Richard’s Story: When diabetes lead to infection, Richard turned to UC Health to save his toe

Richard Casey was stunned as doctor after doctor told him that his toe would need to be amputated. A type 2 diabetic, Casey had developed peripheral neuropathy, or numbness, following nerve death in his lower extremities.

With a serious infection in Richard’s toe, most doctors wanted to amputate – until he visited UC Health.

With a serious infection in Richard’s toe, most doctors wanted to amputate – until he visited UC Health.

“Long-term diabetics who have consistently high blood sugar levels suffer from numbness in their legs,” explains Anthony Blanchard, DPM, a podiatric surgeon at West Chester Hospital and instructor of clinical surgery for the University of Cincinnati College of Medicine. “If they step on something sharp or rub a blister and open a wound, they can’t feel it. That wound then stays open for a long time and becomes infected.”

Casey found himself in this situation. The infection began in his toe and moved to a nearby bone in his foot. After several visits to physicians around Cincinnati, Casey found only one who was eager to offer a procedure that would allow him to keep his toe. That physician was Dr. Blanchard.

“He was the only doctor willing to try something other than amputation,” says Casey. Dr. Blanchard performed surgery to remove the infected bone in Casey’s foot. “We were able to remove the bone without taking the toe,” says Dr. Blanchard. “After the surgery he was free of infection.”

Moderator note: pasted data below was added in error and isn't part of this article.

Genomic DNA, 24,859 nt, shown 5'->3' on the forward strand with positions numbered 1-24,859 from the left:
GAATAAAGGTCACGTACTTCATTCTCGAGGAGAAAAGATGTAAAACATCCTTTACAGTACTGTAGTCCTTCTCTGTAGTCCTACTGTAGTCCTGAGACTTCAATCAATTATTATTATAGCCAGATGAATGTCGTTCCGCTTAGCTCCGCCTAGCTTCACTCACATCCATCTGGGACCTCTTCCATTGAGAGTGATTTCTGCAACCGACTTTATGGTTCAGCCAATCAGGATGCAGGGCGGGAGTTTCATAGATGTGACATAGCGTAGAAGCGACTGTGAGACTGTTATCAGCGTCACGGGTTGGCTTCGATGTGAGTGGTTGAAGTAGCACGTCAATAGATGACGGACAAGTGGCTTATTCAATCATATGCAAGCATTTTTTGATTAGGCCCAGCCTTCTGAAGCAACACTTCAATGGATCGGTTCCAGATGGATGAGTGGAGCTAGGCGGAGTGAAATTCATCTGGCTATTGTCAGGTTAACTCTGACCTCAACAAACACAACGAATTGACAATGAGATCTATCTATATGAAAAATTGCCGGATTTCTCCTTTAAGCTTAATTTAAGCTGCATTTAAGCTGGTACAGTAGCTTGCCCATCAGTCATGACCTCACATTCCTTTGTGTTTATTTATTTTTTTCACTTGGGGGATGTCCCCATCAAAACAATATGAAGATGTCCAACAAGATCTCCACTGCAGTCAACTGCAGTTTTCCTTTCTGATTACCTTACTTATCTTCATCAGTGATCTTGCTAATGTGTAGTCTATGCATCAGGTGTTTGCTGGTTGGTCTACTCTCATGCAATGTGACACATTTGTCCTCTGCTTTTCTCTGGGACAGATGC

“I call him the miracle doctor,” says Casey. “Everyone else wanted to give up and he was the only one who wanted to save my toe.”

“The easiest way to solve this problem remains the removal of the limb,” says Dr. Blanchard. “However, now with extensive podiatric and limb-salvage techniques, we’re finding new and creative ways to save toes, feet and legs.”

While the surgery was a success, Casey’s rehabilitation was his next hurdle. The surgery had replaced his infected bone with scar tissue, meaning that while Casey kept the toe, he was faced with decreased range of motion, strength and flexibility. To compound the issue, Casey spent a long time in a medical boot to stabilize his foot, which led to joint stiffness. Casey had a challenging road ahead of him. With the thought of amputation, and the ongoing threat of diabetes, Casey was inspired to continue to work hard during his recovery.

“He was a very motivated patient. The threat of losing a toe was a real wake-up call for him,” says Laura Blanchard, PT, a physical therapist in the Daniel Drake Outpatient Rehabilitation Center at West Chester Hospital and Dr. Blanchard’s wife. “He completed his exercises and was very active in the rehabilitation process. Now, he has a good range of motion and a normal walking pattern.”

This article originally appeared in the Winter 2015 edition of West Chester Hospital’s Discover Health.

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